Ben Kotwica, who has been a special teams coordinator in the NFL with three different teams (Falcons, Washington, Jets), will be filing his Special Teams Report each week of the 2021 season here with the 33rd Team.
After 4 p.m. on Aug. 31, the NFL’s initial 53-man rosters were confirmed. This year’s final roster cuts featured above-average turnover at the kicker position, with a few new faces in the return game and multiple journeyman kickers making the roster over long-time veterans.
Having worked in the NFL for 15 years, this year’s roster turnover caught my eye and bears watching in the early weeks of the 2021 NFL season. These changes occurred on both playoff contenders and teams that many view as also-rans.
Key special-teams takeaways leading into the season
Saints: New Orleans Saints kicker Wil Lutz underwent surgery for core muscle injury, which will sideline him for eight or more weeks. As the new-look Saints should contend for the playoffs, it will be interesting to see what impact not having their 2019 Pro Bowler in Lutz will have on those ambitions. The Saints have a question mark at the kicker position for the first time since 2016, as Lutz has converted on 86.6% of his field goals in his career — ranking him eighth in the NFL during his tenure. Aldrick Rosas was released in a procedural manner this past week, but will likely be signed once Lutz is placed on IR. Will he be able to play well enough until Lutz can return?
Chargers: Last Tuesday, the Chargers released Michael Badgley, who saw his field goal percentage drop from 81.3% in 2019 to just 72.7% last season. Badgley finished second in the NFL in 2020 in total missed kicks with 12, behind only Dan Bailey, so a change looked to be on the horizon in L.A. The Chargers’ new kicker, Tristan Vizcaino, is a player who has gone through the circuit as an NFL free-agent kicker, including multiple free-agent combines. Vizcaino only appeared in one NFL game last season for the 49ers. The inconsistency on special teams hurt the Chargers last season (32nd in the renowned Gosselin Special Teams Rankings) and their hope is Vizcaino can bring some rhythm and stability to their kicking game.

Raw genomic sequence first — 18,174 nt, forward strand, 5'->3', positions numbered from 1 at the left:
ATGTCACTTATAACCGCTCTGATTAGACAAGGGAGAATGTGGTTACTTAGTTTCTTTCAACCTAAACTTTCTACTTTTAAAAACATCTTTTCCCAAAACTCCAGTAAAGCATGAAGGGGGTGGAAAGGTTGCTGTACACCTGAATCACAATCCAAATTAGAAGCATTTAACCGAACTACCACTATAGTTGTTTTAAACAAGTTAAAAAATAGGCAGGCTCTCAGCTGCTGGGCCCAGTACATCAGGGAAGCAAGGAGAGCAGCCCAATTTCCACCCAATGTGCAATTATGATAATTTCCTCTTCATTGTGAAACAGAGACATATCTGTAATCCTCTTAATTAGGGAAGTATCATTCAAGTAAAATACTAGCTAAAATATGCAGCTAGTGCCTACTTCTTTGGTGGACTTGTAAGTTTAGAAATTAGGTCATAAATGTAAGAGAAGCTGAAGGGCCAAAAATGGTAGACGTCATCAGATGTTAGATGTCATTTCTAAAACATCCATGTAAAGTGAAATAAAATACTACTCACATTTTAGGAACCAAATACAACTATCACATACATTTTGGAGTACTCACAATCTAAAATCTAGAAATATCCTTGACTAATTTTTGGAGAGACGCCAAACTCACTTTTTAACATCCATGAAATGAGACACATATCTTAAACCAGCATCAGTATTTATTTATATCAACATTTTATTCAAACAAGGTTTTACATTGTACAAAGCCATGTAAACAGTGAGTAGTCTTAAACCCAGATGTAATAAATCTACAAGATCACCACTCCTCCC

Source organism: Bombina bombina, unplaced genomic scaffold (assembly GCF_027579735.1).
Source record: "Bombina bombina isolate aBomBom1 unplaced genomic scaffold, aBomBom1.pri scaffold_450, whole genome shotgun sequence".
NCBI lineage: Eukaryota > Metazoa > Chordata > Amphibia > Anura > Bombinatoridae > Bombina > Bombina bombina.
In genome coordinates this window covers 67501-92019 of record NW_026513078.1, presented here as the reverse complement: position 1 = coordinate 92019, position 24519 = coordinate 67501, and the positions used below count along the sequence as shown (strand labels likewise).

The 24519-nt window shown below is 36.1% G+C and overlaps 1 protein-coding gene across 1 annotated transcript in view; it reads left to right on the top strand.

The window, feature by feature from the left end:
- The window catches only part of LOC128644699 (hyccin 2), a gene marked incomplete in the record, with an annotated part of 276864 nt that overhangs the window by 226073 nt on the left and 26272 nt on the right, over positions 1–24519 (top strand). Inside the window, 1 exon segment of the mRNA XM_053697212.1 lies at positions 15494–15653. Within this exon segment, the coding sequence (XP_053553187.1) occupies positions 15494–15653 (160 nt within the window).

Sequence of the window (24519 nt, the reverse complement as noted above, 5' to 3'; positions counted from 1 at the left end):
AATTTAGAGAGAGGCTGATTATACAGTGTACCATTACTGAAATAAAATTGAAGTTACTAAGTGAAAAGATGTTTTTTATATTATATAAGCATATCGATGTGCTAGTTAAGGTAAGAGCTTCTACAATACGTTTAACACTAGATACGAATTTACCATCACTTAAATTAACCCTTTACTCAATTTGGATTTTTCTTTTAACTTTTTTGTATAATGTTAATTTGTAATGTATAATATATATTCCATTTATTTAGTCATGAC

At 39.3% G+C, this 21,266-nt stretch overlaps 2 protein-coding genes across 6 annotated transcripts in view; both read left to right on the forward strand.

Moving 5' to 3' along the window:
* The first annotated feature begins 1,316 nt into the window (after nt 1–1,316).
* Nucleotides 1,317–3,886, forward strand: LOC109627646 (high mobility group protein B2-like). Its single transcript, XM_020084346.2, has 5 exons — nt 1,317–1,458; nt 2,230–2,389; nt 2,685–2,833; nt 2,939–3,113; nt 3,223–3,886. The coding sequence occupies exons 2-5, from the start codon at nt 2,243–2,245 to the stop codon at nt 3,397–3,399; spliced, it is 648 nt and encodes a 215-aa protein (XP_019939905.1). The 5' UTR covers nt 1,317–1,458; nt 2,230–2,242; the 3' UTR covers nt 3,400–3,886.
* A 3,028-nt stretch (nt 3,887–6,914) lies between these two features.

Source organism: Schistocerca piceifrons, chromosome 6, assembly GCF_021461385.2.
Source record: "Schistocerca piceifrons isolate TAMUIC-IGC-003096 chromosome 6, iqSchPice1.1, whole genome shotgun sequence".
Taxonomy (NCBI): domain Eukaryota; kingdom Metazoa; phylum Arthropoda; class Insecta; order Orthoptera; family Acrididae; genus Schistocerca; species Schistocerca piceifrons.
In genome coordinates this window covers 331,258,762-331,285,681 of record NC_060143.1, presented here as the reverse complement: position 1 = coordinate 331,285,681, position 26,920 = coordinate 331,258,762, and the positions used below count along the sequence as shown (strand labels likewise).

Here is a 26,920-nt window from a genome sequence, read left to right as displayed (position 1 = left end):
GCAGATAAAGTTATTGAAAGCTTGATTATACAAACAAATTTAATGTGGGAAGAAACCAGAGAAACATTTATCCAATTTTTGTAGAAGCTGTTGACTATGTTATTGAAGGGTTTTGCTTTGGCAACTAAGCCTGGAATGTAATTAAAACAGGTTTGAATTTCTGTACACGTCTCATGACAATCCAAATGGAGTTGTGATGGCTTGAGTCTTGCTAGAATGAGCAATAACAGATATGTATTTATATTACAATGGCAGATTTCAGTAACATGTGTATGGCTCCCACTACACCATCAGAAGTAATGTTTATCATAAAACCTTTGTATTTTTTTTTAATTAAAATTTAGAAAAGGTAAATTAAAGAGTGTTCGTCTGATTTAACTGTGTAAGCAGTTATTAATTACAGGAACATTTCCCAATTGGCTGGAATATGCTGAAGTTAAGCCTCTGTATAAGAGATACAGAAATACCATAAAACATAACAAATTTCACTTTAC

Patriots: The Patriots cut veteran kicker Nick Folk and decided to go with the strong-legged rookie Quinn Nordin. Folk was due $1.6 million and by releasing him the Patriots saved $400,000. Here’s just another example of a young team picking the young upside player over the old veteran. The job appears to be Nordin’s to lose, but if he struggles, it is realistic to project that Bill Belichick will have no problem bringing Folk back to the team.
Lions: They cut both of their kickers after the deadline and recently claimed kicker Austin Seibert to their 53-man roster. The Lions’ excellent veteran special teams coordinator Dave Fipp will be trusted to fill this void and will undoubtedly have someone on his radar. However, with the Lions in a rebuild mode this season, they have some lag time to find their kicker of the future.